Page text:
Happiness is….helping a child learn to love reading

Ladybird Marketing Manager Nicola volunteers at a local primary school to help support those children who are struggling to read. She shares her experience – and top tips – with us…

Not every child finds it easy to love reading and for some, it’s a real struggle.  So, for the past couple of years I’ve been going to a local primary school once a week to read with a little girl who’s found learning to read a bit tougher than most. 

I do this through a fantastic scheme that has been set up Pearson (Ladybird’s parent company) and made possible through the volunteering and training charity CSV.  I have to say, it’s without a doubt the best hour of my working week!  It can be heartbreaking and frustrating at times, but it’s an immensely rewarding thing to do that will hopefully make a real difference to a child’s academic future.

I first met my little girl when she was five years old, in her first term of Year 1.  Most of her class had a pretty firm grasp of phonics by this stage but she was really struggling to recognise even the most basic words and sounds.  She’s quite shy and English is her second language so she probably didn’t have the confidence to ask for help.  Plus, as I’ve found out, she’s very easily distracted so being in a class with thirty other children is just a bit too interesting for her…

Because she had such a short attention span, we started off just trying to read a couple of pages of a book, breaking things up into manageable chunks.  As soon as her attention wandered I would start to make a game out of the book.  I’d ask her questions like ‘How many times can you find the word tree/dog/dad in the book?’ or ‘Which is your favourite picture?’ or ‘Who was wearing the red dress?’  It made it a bit less of a relentless chore for her.  I also realised that if we played a game such as flashcards or pairs she suddenly found it much easier to identify words, simply because it was a game and she was engaged with the competitiveness of it all.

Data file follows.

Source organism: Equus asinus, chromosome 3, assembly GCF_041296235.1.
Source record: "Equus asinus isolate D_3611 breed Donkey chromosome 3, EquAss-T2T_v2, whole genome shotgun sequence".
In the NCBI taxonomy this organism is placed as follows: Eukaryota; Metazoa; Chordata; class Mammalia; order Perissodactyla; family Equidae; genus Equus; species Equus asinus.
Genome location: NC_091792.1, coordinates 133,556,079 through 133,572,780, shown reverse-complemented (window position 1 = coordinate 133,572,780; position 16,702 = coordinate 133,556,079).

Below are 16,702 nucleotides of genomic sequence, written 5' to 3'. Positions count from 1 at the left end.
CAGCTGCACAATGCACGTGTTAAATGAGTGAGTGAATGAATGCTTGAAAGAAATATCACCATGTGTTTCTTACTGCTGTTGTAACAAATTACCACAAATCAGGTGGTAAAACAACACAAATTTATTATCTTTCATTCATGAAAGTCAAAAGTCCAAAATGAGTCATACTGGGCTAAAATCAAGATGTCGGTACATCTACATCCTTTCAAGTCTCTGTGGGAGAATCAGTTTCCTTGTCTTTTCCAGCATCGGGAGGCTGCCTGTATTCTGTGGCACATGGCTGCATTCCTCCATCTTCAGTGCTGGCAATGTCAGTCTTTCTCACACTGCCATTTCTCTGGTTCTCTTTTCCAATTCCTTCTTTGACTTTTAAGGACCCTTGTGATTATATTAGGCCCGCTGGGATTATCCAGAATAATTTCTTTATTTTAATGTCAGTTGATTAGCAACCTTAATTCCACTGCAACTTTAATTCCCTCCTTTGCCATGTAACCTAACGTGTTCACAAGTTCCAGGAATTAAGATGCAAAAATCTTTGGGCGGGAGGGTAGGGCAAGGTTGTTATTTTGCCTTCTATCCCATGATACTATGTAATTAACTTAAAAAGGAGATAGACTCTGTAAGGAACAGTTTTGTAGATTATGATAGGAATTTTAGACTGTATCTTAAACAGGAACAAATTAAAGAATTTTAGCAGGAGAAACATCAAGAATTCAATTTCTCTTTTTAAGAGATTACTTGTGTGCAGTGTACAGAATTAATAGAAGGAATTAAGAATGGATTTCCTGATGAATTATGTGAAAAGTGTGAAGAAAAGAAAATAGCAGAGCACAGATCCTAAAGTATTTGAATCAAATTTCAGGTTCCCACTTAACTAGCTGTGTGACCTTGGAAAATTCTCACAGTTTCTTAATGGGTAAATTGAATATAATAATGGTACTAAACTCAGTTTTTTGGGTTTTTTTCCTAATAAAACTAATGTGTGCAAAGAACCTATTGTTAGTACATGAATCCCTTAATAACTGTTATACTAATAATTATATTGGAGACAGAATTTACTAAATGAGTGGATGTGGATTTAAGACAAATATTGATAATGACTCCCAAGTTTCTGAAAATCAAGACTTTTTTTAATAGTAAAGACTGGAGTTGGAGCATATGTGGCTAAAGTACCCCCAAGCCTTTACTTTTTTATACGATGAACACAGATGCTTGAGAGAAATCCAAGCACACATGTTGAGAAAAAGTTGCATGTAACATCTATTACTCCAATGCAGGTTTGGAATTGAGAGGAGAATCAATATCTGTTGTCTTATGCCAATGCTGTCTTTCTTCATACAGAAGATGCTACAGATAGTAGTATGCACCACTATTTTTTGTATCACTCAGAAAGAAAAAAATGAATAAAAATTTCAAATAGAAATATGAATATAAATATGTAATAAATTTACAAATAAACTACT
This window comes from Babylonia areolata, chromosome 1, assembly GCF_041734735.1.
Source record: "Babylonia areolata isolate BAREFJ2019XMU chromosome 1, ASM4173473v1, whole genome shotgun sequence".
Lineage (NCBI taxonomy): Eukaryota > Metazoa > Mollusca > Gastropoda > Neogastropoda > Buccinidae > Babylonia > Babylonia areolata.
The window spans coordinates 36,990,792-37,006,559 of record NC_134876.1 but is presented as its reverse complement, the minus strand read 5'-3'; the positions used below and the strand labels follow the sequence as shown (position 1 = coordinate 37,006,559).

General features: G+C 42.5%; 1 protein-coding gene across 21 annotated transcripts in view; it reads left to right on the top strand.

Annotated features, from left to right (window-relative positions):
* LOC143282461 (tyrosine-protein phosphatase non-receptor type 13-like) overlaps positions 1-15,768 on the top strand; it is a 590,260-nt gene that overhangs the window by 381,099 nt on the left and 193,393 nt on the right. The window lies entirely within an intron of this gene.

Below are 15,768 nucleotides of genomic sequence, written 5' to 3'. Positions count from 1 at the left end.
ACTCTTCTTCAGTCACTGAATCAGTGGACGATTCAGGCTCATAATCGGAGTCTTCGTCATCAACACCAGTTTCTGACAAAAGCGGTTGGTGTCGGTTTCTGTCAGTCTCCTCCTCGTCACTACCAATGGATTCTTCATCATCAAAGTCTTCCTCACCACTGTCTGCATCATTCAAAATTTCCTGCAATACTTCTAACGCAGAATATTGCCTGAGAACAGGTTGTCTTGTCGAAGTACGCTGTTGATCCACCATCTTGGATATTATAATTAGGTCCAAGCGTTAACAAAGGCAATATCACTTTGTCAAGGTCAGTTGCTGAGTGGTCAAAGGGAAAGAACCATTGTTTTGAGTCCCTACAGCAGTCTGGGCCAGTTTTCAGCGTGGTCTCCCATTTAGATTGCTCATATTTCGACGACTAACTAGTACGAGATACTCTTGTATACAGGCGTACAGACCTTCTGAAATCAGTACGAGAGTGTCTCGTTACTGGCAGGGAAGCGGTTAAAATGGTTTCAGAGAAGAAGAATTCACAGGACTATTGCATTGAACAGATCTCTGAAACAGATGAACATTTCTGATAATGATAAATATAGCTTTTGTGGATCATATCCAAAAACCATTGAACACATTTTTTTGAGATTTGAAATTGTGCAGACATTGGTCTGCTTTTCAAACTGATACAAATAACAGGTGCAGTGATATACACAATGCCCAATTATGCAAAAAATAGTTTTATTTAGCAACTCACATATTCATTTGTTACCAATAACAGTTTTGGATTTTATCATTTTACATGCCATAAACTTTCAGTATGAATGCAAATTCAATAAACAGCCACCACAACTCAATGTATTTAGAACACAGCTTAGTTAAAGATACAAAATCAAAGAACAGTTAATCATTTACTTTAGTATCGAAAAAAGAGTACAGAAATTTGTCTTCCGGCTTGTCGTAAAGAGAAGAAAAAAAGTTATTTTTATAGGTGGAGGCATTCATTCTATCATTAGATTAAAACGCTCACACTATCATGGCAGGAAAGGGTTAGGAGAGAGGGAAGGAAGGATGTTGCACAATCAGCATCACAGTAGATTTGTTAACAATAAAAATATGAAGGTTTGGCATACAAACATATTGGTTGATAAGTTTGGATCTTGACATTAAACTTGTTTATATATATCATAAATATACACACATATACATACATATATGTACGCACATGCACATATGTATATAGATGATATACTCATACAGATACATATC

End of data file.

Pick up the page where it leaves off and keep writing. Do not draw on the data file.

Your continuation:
The Three Little Pigs
A big turning point came when I introduced her to fairytales and I’m now slightly evangelical about the power of fairytales as a result!  I wanted her to experience a real story rather than one constructed around a particular phonic aim.  As soon as we started reading about Cinderella, Goldilocks and The Three Little Pigs, reading just came alive for her, it was amazing to see.  She read confidently, concentrated and most of all enjoyed the book.  What a revelation!  I used Ladybird Read it yourself and we’re now on level 3.

And my final tip is that I try to make each time we read a bit of an occasion.  We’ll start with a chat about our week, read a book, play a game and then decorate her reading folder with a new sticker.  I make sure I give her lots of praise even if she’s had a difficult session and we’ll usually ‘high five’ when we’ve finished a book.  Hmmm, very cool…
Gradually over the last couple of years she really has improved and I’m so proud of her.  Of course, a large part of this will be down to the fantastic work the teachers do but hopefully our time together has also made a real difference. I’m lucky working in Ladybird because I’ve access to lots of different books and plenty of people with expertise on reading.  I found some of the following advice and downloads on our site invaluable.



Like to read more? Click here to read an earlier post on The Ladybird Blog, where editor Ellen considers the importance of fairy tales for today's children.

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